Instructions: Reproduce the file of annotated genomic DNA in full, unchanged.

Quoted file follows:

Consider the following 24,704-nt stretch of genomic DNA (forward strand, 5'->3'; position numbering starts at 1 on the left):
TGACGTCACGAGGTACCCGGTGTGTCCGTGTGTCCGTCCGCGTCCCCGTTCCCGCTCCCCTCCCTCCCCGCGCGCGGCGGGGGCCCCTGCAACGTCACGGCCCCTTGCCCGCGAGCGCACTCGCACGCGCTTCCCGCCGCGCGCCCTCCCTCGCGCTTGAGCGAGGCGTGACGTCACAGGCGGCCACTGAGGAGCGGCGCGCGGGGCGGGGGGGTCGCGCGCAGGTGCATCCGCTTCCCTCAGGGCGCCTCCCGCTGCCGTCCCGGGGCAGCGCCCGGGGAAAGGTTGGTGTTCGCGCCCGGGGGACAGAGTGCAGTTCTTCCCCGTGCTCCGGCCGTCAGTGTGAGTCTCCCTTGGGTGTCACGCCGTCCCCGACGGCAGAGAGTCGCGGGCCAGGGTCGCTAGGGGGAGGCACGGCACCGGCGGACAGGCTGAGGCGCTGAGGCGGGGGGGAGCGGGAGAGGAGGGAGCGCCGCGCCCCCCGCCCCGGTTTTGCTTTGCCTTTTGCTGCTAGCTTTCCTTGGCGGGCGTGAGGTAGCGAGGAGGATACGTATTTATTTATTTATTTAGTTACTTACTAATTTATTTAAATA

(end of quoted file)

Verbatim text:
Consider the following 24,704-nt stretch of genomic DNA (forward strand, 5'->3'; position numbering starts at 1 on the left):
TGACGTCACGAGGTACCCGGTGTGTCCGTGTGTCCGTCCGCGTCCCCGTTCCCGCTCCCCTCCCTCCCCGCGCGCGGCGGGGGCCCCTGCAACGTCACGGCCCCTTGCCCGCGAGCGCACTCGCACGCGCTTCCCGCCGCGCGCCCTCCCTCGCGCTTGAGCGAGGCGTGACGTCACAGGCGGCCACTGAGGAGCGGCGCGCGGGGCGGGGGGGTCGCGCGCAGGTGCATCCGCTTCCCTCAGGGCGCCTCCCGCTGCCGTCCCGGGGCAGCGCCCGGGGAAAGGTTGGTGTTCGCGCCCGGGGGACAGAGTGCAGTTCTTCCCCGTGCTCCGGCCGTCAGTGTGAGTCTCCCTTGGGTGTCACGCCGTCCCCGACGGCAGAGAGTCGCGGGCCAGGGTCGCTAGGGGGAGGCACGGCACCGGCGGACAGGCTGAGGCGCTGAGGCGGGGGGGAGCGGGAGAGGAGGGAGCGCCGCGCCCCCCGCCCCGGTTTTGCTTTGCCTTTTGCTGCTAGCTTTCCTTGGCGGGCGTGAGGTAGCGAGGAGGATACGTATTTATTTATTTATTTAGTTACTTACTAATTTATTTAAATA